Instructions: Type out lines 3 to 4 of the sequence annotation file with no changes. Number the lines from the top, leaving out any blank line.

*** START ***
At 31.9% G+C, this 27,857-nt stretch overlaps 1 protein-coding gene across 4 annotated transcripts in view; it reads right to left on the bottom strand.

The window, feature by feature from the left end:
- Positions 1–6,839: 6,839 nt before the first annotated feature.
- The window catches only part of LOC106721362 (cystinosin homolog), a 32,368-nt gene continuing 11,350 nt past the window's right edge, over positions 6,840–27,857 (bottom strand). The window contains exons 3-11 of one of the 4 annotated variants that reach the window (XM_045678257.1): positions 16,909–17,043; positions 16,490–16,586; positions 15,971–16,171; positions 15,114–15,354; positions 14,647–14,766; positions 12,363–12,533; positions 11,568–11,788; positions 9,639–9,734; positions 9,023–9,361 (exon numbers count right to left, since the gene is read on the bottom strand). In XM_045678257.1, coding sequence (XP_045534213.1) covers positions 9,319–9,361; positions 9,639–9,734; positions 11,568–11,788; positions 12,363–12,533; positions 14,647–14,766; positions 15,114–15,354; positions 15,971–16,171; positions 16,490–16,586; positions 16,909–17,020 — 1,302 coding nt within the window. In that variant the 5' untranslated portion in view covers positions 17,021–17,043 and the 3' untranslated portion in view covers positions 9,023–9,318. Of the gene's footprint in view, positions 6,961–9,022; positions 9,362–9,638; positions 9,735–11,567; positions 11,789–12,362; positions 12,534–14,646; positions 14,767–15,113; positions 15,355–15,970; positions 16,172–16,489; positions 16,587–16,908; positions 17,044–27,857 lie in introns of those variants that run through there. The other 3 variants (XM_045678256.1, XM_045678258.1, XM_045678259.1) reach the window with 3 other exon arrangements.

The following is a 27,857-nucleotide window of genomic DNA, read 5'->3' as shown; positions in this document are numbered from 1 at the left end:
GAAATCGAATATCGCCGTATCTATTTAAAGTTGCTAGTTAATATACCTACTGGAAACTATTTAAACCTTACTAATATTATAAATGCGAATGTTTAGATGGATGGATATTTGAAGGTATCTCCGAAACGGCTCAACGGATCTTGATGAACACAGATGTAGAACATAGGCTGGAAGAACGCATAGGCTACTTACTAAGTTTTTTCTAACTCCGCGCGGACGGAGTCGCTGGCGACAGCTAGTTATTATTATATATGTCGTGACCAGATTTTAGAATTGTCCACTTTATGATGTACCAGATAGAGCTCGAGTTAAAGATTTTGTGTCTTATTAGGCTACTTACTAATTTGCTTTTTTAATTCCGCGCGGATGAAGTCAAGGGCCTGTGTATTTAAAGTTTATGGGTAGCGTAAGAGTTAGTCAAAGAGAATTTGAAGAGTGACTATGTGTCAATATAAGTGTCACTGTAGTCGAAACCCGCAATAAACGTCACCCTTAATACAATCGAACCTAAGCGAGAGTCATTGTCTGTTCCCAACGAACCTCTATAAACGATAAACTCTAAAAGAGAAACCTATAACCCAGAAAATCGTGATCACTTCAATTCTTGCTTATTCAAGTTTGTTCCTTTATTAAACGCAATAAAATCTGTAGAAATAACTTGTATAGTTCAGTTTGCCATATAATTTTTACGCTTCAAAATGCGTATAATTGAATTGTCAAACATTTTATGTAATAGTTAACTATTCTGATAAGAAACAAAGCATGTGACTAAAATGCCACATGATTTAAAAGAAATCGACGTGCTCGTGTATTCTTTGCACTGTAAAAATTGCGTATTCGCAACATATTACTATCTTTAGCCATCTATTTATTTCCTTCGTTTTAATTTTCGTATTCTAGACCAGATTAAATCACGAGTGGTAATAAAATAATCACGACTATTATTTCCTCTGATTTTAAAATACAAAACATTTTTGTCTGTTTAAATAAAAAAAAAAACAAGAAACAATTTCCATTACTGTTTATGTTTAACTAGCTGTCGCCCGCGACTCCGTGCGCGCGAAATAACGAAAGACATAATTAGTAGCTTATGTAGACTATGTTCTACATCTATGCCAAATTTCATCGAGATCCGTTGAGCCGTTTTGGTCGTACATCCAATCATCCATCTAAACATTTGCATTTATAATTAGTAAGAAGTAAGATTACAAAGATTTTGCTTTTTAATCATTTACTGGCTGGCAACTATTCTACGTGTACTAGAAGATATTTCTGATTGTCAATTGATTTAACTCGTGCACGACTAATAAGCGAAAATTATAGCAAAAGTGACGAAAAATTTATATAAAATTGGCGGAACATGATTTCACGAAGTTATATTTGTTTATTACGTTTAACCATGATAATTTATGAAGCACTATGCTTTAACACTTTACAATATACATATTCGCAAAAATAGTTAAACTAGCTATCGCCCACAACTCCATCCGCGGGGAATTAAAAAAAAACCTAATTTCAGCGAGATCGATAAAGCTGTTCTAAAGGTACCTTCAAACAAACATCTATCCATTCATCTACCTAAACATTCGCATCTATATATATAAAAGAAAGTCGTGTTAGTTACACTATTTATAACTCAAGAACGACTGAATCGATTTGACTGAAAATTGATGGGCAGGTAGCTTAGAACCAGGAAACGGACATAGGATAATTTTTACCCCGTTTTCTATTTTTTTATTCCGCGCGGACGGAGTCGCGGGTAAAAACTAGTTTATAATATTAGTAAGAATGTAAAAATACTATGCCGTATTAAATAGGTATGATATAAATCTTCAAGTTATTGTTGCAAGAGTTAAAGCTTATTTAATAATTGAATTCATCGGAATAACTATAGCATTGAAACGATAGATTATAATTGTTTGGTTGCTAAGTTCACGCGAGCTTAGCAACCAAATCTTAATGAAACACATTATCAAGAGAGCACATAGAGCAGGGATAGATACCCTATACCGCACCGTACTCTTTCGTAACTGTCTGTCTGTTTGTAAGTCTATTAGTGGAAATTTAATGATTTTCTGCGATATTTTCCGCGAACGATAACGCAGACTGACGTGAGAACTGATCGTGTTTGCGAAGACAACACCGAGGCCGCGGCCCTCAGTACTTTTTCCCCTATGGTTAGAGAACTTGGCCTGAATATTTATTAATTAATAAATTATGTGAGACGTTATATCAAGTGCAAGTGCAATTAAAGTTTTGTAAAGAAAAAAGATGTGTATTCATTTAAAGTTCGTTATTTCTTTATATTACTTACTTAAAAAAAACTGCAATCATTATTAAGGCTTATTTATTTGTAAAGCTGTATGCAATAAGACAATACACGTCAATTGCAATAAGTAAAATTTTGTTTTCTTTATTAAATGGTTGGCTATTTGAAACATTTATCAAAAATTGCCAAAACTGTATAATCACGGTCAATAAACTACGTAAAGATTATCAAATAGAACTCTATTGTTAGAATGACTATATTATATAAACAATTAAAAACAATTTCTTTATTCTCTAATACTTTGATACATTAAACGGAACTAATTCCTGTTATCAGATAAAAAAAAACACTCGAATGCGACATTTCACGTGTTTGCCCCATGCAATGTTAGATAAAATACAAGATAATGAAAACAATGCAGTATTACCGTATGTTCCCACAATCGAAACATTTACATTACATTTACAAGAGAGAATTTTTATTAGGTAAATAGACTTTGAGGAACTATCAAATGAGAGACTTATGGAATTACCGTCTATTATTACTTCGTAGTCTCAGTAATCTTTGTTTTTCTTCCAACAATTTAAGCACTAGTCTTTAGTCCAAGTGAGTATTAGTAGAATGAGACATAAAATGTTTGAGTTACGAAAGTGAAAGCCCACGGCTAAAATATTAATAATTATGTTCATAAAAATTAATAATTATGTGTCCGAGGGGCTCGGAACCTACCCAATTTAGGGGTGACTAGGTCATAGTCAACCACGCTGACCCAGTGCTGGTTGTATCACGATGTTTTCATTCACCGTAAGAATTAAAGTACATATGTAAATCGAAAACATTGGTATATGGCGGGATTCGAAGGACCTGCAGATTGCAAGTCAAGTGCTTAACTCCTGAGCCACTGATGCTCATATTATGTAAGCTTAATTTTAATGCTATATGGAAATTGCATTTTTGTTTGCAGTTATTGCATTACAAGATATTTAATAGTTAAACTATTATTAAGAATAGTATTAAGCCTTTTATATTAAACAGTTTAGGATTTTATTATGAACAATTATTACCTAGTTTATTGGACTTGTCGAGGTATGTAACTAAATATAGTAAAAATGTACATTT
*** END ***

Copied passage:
- Positions 1–6,839: 6,839 nt before the first annotated feature.
- The window catches only part of LOC106721362 (cystinosin homolog), a 32,368-nt gene continuing 11,350 nt past the window's right edge, over positions 6,840–27,857 (bottom strand). The window contains exons 3-11 of one of the 4 annotated variants that reach the window (XM_045678257.1): positions 16,909–17,043; positions 16,490–16,586; positions 15,971–16,171; positions 15,114–15,354; positions 14,647–14,766; positions 12,363–12,533; positions 11,568–11,788; positions 9,639–9,734; positions 9,023–9,361 (exon numbers count right to left, since the gene is read on the bottom strand). In XM_045678257.1, coding sequence (XP_045534213.1) covers positions 9,319–9,361; positions 9,639–9,734; positions 11,568–11,788; positions 12,363–12,533; positions 14,647–14,766; positions 15,114–15,354; positions 15,971–16,171; positions 16,490–16,586; positions 16,909–17,020 — 1,302 coding nt within the window. In that variant the 5' untranslated portion in view covers positions 17,021–17,043 and the 3' untranslated portion in view covers positions 9,023–9,318. Of the gene's footprint in view, positions 6,961–9,022; positions 9,362–9,638; positions 9,735–11,567; positions 11,789–12,362; positions 12,534–14,646; positions 14,767–15,113; positions 15,355–15,970; positions 16,172–16,489; positions 16,587–16,908; positions 17,044–27,857 lie in introns of those variants that run through there. The other 3 variants (XM_045678256.1, XM_045678258.1, XM_045678259.1) reach the window with 3 other exon arrangements.